| Our Citroen Relay Van Build

The idea of cutting the hole for a van window was one of the most daunting things for us. But, like everything, once we came to do it, we’d done enough research that we felt confident to crack on. However, we did have a couple of problems to overcome before we could start. So, the key lesson we learned was, with every job you do, consider how it will affect everything else.

If you’d prefer to watch, here’s our video…

Plan where your van windows and locks are going to go.

We knew fairly early on that security was a big thing for us. An extra cost, but we decided to have additional locks put in by professionals. But we forgot about our van window. We had the locks fitted but then realised that the sliding door lock was sitting right in the way of where the large bonded window was meant to go. Disaster!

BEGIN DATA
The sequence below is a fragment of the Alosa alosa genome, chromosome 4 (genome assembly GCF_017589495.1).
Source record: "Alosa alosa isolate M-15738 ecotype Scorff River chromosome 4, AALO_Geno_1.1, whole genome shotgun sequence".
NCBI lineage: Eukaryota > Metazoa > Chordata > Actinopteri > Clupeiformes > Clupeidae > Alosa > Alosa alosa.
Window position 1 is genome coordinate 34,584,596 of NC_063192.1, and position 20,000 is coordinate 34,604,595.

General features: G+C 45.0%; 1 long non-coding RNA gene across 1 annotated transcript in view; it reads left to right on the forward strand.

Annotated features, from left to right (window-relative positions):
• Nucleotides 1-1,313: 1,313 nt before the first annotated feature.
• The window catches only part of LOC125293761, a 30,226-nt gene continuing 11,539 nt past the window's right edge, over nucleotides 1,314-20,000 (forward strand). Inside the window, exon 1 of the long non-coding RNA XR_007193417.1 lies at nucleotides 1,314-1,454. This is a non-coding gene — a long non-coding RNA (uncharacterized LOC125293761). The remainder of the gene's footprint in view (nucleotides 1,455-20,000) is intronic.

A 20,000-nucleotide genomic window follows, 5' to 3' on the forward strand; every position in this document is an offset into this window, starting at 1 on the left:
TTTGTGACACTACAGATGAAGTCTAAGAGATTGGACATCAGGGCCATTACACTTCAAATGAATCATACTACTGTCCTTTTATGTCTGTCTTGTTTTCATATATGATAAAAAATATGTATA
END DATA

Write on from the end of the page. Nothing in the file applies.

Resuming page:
We started thinking of ways around it… The first idea, to move the windows to the other side of the van. But we really didn’t want to as we’d already decided on our perfect layout. We didn’t want the window behind the kitchen, and we had already started on the sound-deadening. We had also cut the beam out of the side panel in preparation for the back window.

(Side note – the reason to have to move both windows is due to current DVLA guidelines. In order to convert a vehicle into a motor home you have to have two windows on the same side.)

We then spoke to the lock company, but they weren’t 100% sure whether the lock could be moved. Plus it would mean filling in the old lock hole, so we got researching, to find a smaller window that would fit our LWB van’s sliding door panel.  

A Fixed SWB Van Window Fits a LWB Van